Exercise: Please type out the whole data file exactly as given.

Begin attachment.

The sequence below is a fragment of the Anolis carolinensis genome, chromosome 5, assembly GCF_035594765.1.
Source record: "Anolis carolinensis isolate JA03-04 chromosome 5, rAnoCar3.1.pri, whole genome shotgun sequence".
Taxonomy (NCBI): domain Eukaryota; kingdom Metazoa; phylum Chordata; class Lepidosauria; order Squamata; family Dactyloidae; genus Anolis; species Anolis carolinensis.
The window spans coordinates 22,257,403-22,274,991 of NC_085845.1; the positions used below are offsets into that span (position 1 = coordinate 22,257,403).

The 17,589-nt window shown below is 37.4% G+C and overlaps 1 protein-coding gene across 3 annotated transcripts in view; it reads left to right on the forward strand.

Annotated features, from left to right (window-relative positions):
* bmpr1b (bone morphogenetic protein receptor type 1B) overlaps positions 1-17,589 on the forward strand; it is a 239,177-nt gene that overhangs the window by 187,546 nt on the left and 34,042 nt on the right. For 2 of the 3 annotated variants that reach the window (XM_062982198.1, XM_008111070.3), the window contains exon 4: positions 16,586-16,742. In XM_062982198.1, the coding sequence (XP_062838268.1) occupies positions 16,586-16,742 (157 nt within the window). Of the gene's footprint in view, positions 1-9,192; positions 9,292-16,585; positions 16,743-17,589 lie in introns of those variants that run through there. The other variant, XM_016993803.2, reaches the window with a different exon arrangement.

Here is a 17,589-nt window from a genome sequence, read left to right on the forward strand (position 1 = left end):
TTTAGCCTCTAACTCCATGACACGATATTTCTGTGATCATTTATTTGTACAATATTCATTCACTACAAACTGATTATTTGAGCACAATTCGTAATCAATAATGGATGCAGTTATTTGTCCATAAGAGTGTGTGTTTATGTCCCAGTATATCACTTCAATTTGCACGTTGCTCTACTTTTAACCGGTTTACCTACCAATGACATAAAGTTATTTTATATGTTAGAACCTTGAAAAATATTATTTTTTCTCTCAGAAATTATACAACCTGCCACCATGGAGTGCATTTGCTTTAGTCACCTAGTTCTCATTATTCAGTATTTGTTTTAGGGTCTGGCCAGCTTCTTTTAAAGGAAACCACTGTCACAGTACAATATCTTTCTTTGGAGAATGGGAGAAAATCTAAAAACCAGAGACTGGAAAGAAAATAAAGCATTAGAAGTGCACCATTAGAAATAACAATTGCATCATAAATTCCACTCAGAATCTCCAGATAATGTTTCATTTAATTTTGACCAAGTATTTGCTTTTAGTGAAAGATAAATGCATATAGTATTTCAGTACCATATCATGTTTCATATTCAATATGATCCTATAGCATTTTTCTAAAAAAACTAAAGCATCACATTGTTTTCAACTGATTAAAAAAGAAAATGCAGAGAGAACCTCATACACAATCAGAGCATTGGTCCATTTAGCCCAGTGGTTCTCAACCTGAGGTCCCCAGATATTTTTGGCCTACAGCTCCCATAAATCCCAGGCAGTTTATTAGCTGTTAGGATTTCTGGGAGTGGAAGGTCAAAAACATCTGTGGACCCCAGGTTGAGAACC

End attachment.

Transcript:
The sequence below is a fragment of the Anolis carolinensis genome, chromosome 5, assembly GCF_035594765.1.
Source record: "Anolis carolinensis isolate JA03-04 chromosome 5, rAnoCar3.1.pri, whole genome shotgun sequence".
Taxonomy (NCBI): domain Eukaryota; kingdom Metazoa; phylum Chordata; class Lepidosauria; order Squamata; family Dactyloidae; genus Anolis; species Anolis carolinensis.
The window spans coordinates 22,257,403-22,274,991 of NC_085845.1; the positions used below are offsets into that span (position 1 = coordinate 22,257,403).

The 17,589-nt window shown below is 37.4% G+C and overlaps 1 protein-coding gene across 3 annotated transcripts in view; it reads left to right on the forward strand.

Annotated features, from left to right (window-relative positions):
* bmpr1b (bone morphogenetic protein receptor type 1B) overlaps positions 1-17,589 on the forward strand; it is a 239,177-nt gene that overhangs the window by 187,546 nt on the left and 34,042 nt on the right. For 2 of the 3 annotated variants that reach the window (XM_062982198.1, XM_008111070.3), the window contains exon 4: positions 16,586-16,742. In XM_062982198.1, the coding sequence (XP_062838268.1) occupies positions 16,586-16,742 (157 nt within the window). Of the gene's footprint in view, positions 1-9,192; positions 9,292-16,585; positions 16,743-17,589 lie in introns of those variants that run through there. The other variant, XM_016993803.2, reaches the window with a different exon arrangement.

Here is a 17,589-nt window from a genome sequence, read left to right on the forward strand (position 1 = left end):
TTTAGCCTCTAACTCCATGACACGATATTTCTGTGATCATTTATTTGTACAATATTCATTCACTACAAACTGATTATTTGAGCACAATTCGTAATCAATAATGGATGCAGTTATTTGTCCATAAGAGTGTGTGTTTATGTCCCAGTATATCACTTCAATTTGCACGTTGCTCTACTTTTAACCGGTTTACCTACCAATGACATAAAGTTATTTTATATGTTAGAACCTTGAAAAATATTATTTTTTCTCTCAGAAATTATACAACCTGCCACCATGGAGTGCATTTGCTTTAGTCACCTAGTTCTCATTATTCAGTATTTGTTTTAGGGTCTGGCCAGCTTCTTTTAAAGGAAACCACTGTCACAGTACAATATCTTTCTTTGGAGAATGGGAGAAAATCTAAAAACCAGAGACTGGAAAGAAAATAAAGCATTAGAAGTGCACCATTAGAAATAACAATTGCATCATAAATTCCACTCAGAATCTCCAGATAATGTTTCATTTAATTTTGACCAAGTATTTGCTTTTAGTGAAAGATAAATGCATATAGTATTTCAGTACCATATCATGTTTCATATTCAATATGATCCTATAGCATTTTTCTAAAAAAACTAAAGCATCACATTGTTTTCAACTGATTAAAAAAGAAAATGCAGAGAGAACCTCATACACAATCAGAGCATTGGTCCATTTAGCCCAGTGGTTCTCAACCTGAGGTCCCCAGATATTTTTGGCCTACAGCTCCCATAAATCCCAGGCAGTTTATTAGCTGTTAGGATTTCTGGGAGTGGAAGGTCAAAAACATCTGTGGACCCCAGGTTGAGAACC